Never done a blog before. I've been spending much time on this web site lately, too much. But enjoy the interaction with others with similar interests.
I'm a structural engineer, and a model builder. My thoughts on and off lately have been on the vaccum ball or vacuum blimp. A container that when the air is evacuated from it, it floats, the structure being lighter than the weight of the air that was inside it, bouyant in the air, like a blimp filled with helium.
I suppose one could say it's the ultimate challenge for a structural engineer, or most anyone for that matter. I've poked around a bit on the internet and see a lot of interesting ideas, and statements. Some, of course, claim it can't be done, some it's not likely possible with todays materials, others, it would be easy. I don't know that anyone has accomplished it, certainly let me know if that's not true.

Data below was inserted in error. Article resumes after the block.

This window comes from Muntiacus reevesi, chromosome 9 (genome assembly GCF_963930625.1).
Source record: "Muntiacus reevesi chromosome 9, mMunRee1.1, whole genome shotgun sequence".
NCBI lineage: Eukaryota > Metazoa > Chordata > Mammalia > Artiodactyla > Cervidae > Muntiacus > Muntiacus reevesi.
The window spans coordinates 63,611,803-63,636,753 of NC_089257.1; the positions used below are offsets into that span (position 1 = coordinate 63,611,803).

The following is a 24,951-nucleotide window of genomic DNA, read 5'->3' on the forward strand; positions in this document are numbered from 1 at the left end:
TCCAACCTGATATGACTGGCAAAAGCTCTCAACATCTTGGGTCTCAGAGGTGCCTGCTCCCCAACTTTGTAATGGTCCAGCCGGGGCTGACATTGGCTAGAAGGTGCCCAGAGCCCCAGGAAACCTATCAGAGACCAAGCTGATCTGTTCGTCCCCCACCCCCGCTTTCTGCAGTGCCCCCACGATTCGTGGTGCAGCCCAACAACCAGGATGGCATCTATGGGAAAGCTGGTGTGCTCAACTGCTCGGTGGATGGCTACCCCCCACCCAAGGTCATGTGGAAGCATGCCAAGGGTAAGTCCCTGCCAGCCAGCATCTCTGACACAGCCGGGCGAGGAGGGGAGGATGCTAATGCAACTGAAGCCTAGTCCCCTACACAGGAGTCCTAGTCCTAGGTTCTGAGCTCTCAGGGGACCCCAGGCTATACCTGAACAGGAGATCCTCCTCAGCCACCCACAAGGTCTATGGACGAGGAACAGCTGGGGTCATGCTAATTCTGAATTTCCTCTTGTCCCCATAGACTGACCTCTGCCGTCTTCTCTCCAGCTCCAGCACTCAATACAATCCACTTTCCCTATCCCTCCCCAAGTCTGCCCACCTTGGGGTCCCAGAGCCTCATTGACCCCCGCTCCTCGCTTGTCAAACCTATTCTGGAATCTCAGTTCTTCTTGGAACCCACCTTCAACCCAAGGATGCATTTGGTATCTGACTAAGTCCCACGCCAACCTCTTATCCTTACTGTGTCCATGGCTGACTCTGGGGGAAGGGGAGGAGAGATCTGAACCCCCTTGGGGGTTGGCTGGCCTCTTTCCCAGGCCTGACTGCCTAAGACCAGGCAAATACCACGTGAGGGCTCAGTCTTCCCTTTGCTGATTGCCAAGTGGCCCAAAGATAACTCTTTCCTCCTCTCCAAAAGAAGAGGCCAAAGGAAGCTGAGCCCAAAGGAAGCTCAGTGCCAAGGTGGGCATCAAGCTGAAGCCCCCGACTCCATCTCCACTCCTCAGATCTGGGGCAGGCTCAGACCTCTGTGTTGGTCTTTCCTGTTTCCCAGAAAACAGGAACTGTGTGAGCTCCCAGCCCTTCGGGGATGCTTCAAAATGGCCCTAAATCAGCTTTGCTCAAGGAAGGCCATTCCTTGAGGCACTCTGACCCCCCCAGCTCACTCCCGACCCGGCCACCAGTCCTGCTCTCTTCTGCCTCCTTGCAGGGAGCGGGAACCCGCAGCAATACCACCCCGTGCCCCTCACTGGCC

I don't think it would be very easy, and I doubt with what I have, I'd be able to succeed, but I may be able to come close, or you know, or design one that I'm certain would work if someone could build it.
The problem is, of course, that air is very light, even at one atmospheric pressure it still only weighs about 0.082 pounds per cubic foot. It does have weight though, to be sure. Ever notice the diffence in weight between a flat tire and a full tire? (by the way, your car tires exert a pressure on the ground equal to the tire pressure, the area of the flatenend part, an elliptical...Continue Reading